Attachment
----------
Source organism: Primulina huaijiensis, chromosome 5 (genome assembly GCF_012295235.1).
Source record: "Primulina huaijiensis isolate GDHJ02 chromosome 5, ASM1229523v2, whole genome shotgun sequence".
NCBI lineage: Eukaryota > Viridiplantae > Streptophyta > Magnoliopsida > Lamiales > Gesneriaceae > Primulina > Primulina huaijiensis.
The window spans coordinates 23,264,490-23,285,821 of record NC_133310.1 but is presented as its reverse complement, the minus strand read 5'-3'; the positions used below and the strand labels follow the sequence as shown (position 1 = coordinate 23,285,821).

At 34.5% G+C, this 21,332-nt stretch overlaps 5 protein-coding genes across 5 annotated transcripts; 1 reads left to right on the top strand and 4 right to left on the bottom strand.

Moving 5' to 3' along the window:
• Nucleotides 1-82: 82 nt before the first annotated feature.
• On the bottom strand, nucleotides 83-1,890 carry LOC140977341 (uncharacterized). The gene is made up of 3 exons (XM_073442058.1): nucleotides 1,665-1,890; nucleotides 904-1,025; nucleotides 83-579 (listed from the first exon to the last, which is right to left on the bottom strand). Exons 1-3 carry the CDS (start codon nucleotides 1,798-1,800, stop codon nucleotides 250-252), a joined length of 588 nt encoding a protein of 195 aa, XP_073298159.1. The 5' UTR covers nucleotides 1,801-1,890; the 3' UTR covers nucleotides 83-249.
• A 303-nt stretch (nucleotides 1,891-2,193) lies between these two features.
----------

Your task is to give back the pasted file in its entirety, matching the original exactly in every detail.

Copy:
Source organism: Primulina huaijiensis, chromosome 5 (genome assembly GCF_012295235.1).
Source record: "Primulina huaijiensis isolate GDHJ02 chromosome 5, ASM1229523v2, whole genome shotgun sequence".
NCBI lineage: Eukaryota > Viridiplantae > Streptophyta > Magnoliopsida > Lamiales > Gesneriaceae > Primulina > Primulina huaijiensis.
The window spans coordinates 23,264,490-23,285,821 of record NC_133310.1 but is presented as its reverse complement, the minus strand read 5'-3'; the positions used below and the strand labels follow the sequence as shown (position 1 = coordinate 23,285,821).

At 34.5% G+C, this 21,332-nt stretch overlaps 5 protein-coding genes across 5 annotated transcripts; 1 reads left to right on the top strand and 4 right to left on the bottom strand.

Moving 5' to 3' along the window:
• Nucleotides 1-82: 82 nt before the first annotated feature.
• On the bottom strand, nucleotides 83-1,890 carry LOC140977341 (uncharacterized). The gene is made up of 3 exons (XM_073442058.1): nucleotides 1,665-1,890; nucleotides 904-1,025; nucleotides 83-579 (listed from the first exon to the last, which is right to left on the bottom strand). Exons 1-3 carry the CDS (start codon nucleotides 1,798-1,800, stop codon nucleotides 250-252), a joined length of 588 nt encoding a protein of 195 aa, XP_073298159.1. The 5' UTR covers nucleotides 1,801-1,890; the 3' UTR covers nucleotides 83-249.
• A 303-nt stretch (nucleotides 1,891-2,193) lies between these two features.